The relative abundance is often described by a two-part model , which separates zeros and positive values explicitly by two submodels: a logistic model for the probability of the outcome being positive in Part I and a (generalized) linear regression model for the amount of the (transformed) positive value in Part II. An important issue in such two-part models is to determine the distributional form in Part II. The nonzero relative abundance data are non-normally distributed and bounded in [0, 1). Beta distribution has been used to model this outcome. A two-part Beta regression model can be thus developed [10–12]. It includes two sets of parameters, one in the logistic regression for the presence of a microbe, and the other in the Beta regression for the relative abundance conditional on the presence of the microbe. These two sets of parameters are interpreted as effects on the presence of a microbe and on the level of relative abundance given that the microbe is present, respectively. That is, there is a conditional interpretation in Part II. However, it is often of great interest to have a straightforward interpretation of covariate effects on the overall marginal (unconditional) mean. For example,  proposed a marginalized two-part log-normal model by parameterizing covariates effects directly in terms of the marginal mean.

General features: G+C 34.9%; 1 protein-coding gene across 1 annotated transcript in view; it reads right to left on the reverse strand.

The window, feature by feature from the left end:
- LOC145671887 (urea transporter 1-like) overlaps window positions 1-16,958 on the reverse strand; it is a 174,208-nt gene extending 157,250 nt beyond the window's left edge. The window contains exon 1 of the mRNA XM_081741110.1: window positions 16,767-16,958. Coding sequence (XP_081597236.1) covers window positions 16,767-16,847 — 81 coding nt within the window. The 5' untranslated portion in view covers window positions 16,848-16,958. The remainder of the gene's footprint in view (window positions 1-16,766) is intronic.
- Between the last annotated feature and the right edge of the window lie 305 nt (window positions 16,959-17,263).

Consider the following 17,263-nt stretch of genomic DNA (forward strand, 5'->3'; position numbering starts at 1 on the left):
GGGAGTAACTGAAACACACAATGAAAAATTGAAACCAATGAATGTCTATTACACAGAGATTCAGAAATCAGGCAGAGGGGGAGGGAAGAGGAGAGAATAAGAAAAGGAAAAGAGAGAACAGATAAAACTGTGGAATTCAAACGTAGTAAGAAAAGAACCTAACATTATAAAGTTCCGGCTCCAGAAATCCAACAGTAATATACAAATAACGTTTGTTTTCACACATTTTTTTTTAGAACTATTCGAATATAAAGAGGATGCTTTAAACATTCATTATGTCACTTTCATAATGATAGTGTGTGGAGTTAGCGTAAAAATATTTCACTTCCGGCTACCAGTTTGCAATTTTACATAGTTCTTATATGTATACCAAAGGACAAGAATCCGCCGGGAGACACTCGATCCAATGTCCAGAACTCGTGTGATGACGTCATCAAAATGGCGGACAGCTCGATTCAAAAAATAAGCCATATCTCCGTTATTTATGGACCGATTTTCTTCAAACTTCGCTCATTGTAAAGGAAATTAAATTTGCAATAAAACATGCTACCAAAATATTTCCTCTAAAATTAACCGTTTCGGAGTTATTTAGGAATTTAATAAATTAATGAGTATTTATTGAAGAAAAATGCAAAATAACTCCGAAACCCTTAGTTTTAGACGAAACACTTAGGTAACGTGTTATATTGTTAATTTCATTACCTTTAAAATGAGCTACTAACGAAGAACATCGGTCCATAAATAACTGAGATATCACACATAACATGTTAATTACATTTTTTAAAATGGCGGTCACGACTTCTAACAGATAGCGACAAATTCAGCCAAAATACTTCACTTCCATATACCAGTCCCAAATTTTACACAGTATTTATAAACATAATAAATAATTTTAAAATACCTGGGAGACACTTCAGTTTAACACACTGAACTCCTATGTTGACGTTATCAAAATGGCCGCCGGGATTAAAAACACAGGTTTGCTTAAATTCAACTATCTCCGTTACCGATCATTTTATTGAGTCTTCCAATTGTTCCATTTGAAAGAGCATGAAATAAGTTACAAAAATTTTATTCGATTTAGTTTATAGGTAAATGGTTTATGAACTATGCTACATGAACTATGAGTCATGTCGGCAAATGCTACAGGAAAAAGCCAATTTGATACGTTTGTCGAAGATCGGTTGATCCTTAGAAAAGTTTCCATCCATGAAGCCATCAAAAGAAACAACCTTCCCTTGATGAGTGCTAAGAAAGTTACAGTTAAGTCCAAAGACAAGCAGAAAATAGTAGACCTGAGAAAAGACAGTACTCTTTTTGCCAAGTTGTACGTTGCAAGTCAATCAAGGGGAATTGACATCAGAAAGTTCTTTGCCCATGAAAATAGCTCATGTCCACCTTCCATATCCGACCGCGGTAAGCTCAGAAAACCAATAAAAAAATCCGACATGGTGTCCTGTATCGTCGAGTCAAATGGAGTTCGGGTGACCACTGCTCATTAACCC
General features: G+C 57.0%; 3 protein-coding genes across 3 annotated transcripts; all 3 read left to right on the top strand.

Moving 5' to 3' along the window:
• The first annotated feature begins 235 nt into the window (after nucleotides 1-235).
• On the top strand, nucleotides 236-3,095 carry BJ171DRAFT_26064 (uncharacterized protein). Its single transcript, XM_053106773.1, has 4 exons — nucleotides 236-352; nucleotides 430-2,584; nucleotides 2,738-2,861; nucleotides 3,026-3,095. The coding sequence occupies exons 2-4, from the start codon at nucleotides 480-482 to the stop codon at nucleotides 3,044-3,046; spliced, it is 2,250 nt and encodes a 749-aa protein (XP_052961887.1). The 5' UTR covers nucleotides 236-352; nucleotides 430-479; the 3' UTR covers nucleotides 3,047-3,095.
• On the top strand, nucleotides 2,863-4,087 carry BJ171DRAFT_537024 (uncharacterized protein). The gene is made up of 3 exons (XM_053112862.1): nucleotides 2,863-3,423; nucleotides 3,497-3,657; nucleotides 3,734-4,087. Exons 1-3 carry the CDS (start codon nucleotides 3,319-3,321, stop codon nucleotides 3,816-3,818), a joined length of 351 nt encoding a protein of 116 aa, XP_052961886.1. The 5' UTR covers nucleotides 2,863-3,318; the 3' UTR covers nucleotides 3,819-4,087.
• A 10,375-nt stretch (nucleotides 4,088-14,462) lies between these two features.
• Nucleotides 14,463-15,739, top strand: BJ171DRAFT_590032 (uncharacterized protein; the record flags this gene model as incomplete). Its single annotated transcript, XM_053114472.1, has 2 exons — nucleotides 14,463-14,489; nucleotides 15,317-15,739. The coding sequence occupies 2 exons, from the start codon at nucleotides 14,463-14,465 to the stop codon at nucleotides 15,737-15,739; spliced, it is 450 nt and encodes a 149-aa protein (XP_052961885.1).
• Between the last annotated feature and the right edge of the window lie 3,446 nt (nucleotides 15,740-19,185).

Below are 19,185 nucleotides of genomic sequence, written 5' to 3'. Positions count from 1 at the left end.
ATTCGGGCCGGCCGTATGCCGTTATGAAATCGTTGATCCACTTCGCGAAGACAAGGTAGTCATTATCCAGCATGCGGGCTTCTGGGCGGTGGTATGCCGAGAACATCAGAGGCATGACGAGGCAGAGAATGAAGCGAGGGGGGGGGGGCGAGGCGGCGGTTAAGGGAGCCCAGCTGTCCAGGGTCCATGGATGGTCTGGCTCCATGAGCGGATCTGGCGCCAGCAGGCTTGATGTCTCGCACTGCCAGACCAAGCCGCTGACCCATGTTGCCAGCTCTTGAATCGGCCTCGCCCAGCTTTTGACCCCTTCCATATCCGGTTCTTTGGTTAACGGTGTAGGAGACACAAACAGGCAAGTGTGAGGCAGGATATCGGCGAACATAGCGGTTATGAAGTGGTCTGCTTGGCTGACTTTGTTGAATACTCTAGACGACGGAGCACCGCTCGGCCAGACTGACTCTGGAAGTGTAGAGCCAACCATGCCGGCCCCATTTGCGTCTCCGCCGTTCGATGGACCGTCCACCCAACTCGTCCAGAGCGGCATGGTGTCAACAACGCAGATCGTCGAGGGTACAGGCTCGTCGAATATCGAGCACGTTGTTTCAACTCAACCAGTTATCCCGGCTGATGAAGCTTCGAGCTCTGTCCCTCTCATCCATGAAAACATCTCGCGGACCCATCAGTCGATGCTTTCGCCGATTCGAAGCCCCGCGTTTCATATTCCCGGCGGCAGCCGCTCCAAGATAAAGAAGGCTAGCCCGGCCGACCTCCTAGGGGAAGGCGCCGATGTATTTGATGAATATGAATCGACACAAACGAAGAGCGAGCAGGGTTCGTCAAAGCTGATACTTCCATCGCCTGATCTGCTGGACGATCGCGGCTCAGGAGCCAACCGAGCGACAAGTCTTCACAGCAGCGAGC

As conventional two-part Beta regression models do not provide an unconditional interpretation of covariate effects, we propose a marginalized two-part Beta regression model for microbiome abundance data which parameterizes covariate effects in terms of the marginal mean. The proposed model not only accounts for the zero-inflated nature of the microbiome data but also yields more interpretable effect estimates.
Of note, an alternative to describe zero-inflated data is the Tobit model  where zero values are considered as left censored observations of the underlying true negative values (of Normal or other distributions accommodating negative values). However, the Tobit model is not appropriate for the Beta distribution which does not have a support of negative values. Consequently, the Tobit model cannot be applied directly to the relative abundance data.